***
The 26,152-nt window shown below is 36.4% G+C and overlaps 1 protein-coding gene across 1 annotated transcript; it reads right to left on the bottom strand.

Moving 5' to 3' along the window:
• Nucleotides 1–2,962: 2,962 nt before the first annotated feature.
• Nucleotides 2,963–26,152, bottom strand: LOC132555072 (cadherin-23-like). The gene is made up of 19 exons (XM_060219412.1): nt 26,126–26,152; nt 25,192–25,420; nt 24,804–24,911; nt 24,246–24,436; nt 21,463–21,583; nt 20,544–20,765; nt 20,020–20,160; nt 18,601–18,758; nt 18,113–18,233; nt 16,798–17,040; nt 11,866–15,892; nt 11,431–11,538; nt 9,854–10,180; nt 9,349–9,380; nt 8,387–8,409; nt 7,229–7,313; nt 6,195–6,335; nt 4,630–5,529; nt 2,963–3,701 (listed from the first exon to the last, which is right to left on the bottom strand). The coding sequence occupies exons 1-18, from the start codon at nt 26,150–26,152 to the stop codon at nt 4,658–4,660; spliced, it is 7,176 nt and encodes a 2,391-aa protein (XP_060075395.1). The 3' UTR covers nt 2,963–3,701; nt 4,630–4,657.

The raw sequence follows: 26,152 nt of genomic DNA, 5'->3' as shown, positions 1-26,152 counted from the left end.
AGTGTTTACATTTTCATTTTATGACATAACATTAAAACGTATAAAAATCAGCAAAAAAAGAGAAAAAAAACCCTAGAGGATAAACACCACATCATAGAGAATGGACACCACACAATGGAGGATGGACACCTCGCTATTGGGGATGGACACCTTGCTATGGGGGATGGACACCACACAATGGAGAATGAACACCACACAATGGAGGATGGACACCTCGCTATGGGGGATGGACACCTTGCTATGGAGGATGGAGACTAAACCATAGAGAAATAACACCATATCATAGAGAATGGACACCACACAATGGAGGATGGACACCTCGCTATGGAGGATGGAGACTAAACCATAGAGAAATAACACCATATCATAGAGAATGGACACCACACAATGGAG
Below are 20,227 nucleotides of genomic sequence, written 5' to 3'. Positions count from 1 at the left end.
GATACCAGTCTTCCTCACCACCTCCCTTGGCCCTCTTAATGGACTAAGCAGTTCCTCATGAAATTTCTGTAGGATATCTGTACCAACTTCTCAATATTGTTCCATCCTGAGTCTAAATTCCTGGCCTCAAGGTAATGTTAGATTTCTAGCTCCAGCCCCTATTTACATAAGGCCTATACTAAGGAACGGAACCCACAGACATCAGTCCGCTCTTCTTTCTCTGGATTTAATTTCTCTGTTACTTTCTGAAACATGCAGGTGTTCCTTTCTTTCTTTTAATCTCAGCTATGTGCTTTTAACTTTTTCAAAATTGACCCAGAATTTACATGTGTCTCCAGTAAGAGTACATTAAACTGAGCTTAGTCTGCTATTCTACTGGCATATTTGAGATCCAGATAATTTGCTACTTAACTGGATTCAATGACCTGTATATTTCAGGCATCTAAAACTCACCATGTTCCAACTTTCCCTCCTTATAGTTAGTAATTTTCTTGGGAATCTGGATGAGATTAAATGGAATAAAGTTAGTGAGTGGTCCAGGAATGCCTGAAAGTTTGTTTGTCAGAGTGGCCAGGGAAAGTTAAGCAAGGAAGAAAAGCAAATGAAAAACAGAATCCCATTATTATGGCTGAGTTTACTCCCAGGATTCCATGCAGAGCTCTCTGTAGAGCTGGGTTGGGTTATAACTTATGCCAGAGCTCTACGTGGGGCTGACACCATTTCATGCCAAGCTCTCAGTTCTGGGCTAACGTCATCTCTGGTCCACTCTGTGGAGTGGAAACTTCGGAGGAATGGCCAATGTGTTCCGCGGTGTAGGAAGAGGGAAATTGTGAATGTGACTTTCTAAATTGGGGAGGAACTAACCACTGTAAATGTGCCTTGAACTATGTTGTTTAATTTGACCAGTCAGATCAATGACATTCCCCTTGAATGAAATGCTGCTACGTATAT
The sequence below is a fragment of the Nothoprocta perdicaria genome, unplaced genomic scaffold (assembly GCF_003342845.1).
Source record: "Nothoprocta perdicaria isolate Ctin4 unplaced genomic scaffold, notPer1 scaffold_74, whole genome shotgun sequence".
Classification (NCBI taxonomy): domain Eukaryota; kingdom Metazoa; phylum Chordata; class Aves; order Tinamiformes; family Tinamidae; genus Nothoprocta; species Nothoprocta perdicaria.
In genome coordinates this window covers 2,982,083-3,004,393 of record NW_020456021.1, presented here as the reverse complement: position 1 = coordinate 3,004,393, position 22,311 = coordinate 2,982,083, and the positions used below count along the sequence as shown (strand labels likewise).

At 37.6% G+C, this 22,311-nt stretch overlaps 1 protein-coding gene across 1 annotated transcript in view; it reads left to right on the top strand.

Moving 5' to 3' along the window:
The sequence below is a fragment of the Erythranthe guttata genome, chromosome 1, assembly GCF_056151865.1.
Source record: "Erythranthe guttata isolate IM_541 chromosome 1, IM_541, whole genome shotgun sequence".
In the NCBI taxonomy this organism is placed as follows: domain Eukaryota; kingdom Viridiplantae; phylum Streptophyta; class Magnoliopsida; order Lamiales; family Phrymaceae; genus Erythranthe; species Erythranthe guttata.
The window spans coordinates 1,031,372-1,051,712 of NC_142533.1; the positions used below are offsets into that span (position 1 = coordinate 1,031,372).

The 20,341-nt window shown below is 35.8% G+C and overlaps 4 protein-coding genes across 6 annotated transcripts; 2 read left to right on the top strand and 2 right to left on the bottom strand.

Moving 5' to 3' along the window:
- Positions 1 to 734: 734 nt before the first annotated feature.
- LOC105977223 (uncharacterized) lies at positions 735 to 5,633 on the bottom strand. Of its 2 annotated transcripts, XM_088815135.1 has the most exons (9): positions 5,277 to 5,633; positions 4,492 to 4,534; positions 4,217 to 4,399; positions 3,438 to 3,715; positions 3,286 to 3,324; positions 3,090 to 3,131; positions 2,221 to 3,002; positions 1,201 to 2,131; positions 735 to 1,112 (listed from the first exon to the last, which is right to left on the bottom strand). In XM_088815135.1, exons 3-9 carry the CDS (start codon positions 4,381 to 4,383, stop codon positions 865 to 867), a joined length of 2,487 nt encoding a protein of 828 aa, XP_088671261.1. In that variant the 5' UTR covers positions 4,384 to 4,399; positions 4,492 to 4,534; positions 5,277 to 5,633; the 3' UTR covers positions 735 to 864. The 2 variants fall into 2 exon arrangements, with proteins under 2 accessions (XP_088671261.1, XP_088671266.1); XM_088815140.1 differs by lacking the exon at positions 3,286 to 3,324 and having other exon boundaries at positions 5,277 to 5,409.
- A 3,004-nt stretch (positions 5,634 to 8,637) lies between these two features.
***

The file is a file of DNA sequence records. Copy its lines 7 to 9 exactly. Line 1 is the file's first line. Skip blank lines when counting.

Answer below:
Below are 20,227 nucleotides of genomic sequence, written 5' to 3'. Positions count from 1 at the left end.
GATACCAGTCTTCCTCACCACCTCCCTTGGCCCTCTTAATGGACTAAGCAGTTCCTCATGAAATTTCTGTAGGATATCTGTACCAACTTCTCAATATTGTTCCATCCTGAGTCTAAATTCCTGGCCTCAAGGTAATGTTAGATTTCTAGCTCCAGCCCCTATTTACATAAGGCCTATACTAAGGAACGGAACCCACAGACATCAGTCCGCTCTTCTTTCTCTGGATTTAATTTCTCTGTTACTTTCTGAAACATGCAGGTGTTCCTTTCTTTCTTTTAATCTCAGCTATGTGCTTTTAACTTTTTCAAAATTGACCCAGAATTTACATGTGTCTCCAGTAAGAGTACATTAAACTGAGCTTAGTCTGCTATTCTACTGGCATATTTGAGATCCAGATAATTTGCTACTTAACTGGATTCAATGACCTGTATATTTCAGGCATCTAAAACTCACCATGTTCCAACTTTCCCTCCTTATAGTTAGTAATTTTCTTGGGAATCTGGATGAGATTAAATGGAATAAAGTTAGTGAGTGGTCCAGGAATGCCTGAAAGTTTGTTTGTCAGAGTGGCCAGGGAAAGTTAAGCAAGGAAGAAAAGCAAATGAAAAACAGAATCCCATTATTATGGCTGAGTTTACTCCCAGGATTCCATGCAGAGCTCTCTGTAGAGCTGGGTTGGGTTATAACTTATGCCAGAGCTCTACGTGGGGCTGACACCATTTCATGCCAAGCTCTCAGTTCTGGGCTAACGTCATCTCTGGTCCACTCTGTGGAGTGGAAACTTCGGAGGAATGGCCAATGTGTTCCGCGGTGTAGGAAGAGGGAAATTGTGAATGTGACTTTCTAAATTGGGGAGGAACTAACCACTGTAAATGTGCCTTGAACTATGTTGTTTAATTTGACCAGTCAGATCAATGACATTCCCCTTGAATGAAATGCTGCTACGTATAT
The sequence below is a fragment of the Nothoprocta perdicaria genome, unplaced genomic scaffold (assembly GCF_003342845.1).